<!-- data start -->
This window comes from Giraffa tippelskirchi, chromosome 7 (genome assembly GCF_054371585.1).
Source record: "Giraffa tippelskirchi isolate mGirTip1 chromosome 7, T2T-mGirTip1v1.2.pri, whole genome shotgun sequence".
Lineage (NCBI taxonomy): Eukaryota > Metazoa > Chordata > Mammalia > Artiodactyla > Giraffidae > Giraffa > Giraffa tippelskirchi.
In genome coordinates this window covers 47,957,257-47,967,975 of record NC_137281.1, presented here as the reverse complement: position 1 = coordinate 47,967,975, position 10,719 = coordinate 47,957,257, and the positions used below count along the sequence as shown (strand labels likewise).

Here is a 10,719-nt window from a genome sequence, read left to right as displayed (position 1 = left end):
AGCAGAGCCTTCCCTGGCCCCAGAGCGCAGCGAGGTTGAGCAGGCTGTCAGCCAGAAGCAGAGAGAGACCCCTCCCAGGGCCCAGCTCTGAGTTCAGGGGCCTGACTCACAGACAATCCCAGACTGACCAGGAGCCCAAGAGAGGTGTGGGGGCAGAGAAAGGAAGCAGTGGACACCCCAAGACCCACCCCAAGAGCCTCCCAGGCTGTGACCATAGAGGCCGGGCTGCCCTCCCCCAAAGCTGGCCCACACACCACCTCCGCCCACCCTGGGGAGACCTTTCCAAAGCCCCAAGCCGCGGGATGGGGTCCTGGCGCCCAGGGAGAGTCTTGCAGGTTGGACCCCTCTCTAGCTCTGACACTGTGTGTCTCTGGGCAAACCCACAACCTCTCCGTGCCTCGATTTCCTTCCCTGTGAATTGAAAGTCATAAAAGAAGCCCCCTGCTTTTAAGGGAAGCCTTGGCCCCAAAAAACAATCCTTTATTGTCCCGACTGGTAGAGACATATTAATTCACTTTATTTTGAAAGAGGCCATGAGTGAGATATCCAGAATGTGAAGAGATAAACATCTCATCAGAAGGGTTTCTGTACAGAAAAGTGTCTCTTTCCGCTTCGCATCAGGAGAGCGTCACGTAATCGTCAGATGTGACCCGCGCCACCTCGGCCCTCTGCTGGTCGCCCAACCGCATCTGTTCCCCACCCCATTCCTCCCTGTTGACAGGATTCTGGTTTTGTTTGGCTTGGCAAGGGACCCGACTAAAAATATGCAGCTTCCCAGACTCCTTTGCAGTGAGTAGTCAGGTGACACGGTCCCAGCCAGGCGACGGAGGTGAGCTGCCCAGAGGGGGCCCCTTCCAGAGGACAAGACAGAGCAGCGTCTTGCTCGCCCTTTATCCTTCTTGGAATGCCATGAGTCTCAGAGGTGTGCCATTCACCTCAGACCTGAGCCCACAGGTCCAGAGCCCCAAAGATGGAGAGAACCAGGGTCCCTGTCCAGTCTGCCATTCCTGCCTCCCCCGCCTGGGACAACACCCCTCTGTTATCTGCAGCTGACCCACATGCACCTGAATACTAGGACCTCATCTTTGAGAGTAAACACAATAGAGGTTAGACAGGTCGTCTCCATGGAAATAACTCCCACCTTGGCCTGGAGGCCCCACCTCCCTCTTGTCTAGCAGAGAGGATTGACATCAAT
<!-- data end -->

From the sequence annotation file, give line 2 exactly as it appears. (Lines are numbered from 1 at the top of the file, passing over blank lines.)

Source record: "Giraffa tippelskirchi isolate mGirTip1 chromosome 7, T2T-mGirTip1v1.2.pri, whole genome shotgun sequence".